Financial capacity of older African Americans with amnestic mild cognitive impairment

Academic Article

Abstract

  • This study investigated financial abilities of 154 patients with mild cognitive impairment (MCI) (116 white, 38 African American) using the Financial Capacity Instrument (FCI). In a series of linear regression models, we examined the effect of race on FCI performance and identified preliminary predictor variables that mediated observed racial differences on the FCI. Prior/premorbid abilities were identified. Predictor variables examined in the models included race and other demographic factors (age, education, sex), performance on global cognitive measures (MMSE, DRS-2 Total Score), history of cardiovascular disease (hypertension, diabetes, hypercholesterolemia), and a measure of educational achievement (WRAT-3 Arithmetic). African American patients with MCI performed below white patients with MCI on 6 of the 7 FCI domains examined and on the FCI total score. WRAT-3 Arithmetic emerged as a partial mediator of group differences on the FCI, accounting for 54% of variance. In contrast, performance on global cognitive measures and history of cardiovascular disease only accounted for 14% and 2%, respectively, of the variance. Racial disparities in financial capacity seem to exist among patients with amnestic MCI. Basic academic math skills related to educational opportunity and quality of education account for a substantial proportion of the group difference in financial performance. Copyright © 2010 by Lippincott Williams & Wilkins.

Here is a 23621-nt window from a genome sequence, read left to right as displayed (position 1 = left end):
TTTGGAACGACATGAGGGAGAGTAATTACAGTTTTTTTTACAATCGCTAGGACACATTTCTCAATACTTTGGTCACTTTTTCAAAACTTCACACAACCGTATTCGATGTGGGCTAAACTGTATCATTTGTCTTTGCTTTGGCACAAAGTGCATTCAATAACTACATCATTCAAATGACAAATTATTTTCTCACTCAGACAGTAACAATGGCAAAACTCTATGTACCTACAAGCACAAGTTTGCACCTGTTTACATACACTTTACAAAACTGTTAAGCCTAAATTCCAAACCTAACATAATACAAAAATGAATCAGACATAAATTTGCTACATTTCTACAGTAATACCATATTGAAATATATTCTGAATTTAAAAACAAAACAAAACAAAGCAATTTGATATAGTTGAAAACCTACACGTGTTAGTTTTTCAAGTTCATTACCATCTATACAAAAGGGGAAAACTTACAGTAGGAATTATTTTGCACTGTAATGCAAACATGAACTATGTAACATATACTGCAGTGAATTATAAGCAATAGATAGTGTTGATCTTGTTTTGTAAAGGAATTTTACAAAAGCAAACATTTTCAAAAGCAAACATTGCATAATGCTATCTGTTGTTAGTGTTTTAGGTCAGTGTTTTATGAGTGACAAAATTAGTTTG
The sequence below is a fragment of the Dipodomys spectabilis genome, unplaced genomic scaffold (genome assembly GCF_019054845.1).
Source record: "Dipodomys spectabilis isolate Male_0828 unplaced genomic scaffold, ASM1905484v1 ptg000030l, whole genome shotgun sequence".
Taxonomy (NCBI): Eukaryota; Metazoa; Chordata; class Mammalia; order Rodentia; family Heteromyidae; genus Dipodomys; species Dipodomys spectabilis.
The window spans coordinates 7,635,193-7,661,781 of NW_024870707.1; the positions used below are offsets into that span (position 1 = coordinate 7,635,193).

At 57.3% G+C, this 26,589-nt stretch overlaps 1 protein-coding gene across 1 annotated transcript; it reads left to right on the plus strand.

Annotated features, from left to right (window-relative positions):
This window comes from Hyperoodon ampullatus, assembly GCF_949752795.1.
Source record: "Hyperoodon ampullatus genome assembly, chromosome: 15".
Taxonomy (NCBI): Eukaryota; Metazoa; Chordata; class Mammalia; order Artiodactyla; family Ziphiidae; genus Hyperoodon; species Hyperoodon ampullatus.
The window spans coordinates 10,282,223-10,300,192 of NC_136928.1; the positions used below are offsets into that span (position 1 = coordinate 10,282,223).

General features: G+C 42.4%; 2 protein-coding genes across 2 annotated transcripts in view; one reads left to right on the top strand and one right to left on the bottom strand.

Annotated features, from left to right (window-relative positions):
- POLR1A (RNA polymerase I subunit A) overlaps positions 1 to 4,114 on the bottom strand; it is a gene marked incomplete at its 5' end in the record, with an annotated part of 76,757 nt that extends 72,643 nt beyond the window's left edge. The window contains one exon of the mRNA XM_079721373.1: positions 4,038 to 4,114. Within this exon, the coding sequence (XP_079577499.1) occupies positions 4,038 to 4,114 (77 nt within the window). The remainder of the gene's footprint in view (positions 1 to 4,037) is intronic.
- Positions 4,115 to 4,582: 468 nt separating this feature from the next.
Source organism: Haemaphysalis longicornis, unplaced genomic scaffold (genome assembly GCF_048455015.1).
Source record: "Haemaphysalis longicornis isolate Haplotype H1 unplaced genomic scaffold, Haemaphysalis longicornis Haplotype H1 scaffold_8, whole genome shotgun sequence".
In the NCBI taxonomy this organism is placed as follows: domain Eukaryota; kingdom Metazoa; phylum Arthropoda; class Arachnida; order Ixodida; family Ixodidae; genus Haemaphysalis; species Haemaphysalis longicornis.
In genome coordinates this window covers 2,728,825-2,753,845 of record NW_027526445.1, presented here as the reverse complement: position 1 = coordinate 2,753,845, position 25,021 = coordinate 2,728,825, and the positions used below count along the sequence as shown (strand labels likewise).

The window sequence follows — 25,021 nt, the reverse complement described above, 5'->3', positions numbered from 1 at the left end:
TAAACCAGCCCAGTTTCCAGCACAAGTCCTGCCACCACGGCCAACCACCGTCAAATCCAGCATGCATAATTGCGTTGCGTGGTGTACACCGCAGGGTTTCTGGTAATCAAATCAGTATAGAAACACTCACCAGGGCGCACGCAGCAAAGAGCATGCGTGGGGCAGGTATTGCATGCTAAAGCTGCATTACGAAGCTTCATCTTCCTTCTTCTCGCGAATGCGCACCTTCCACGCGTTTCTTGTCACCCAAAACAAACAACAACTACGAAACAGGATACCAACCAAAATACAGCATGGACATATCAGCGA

• Digital Object Identifier (doi)

    Author List

  • Triebel KL; Okonkwo OC; Martin R; Griffith HR; Crowther M; Marson DC
  • Start Page

  • 365
  • End Page

  • 371
  • Volume

  • 24
  • Issue

  • 4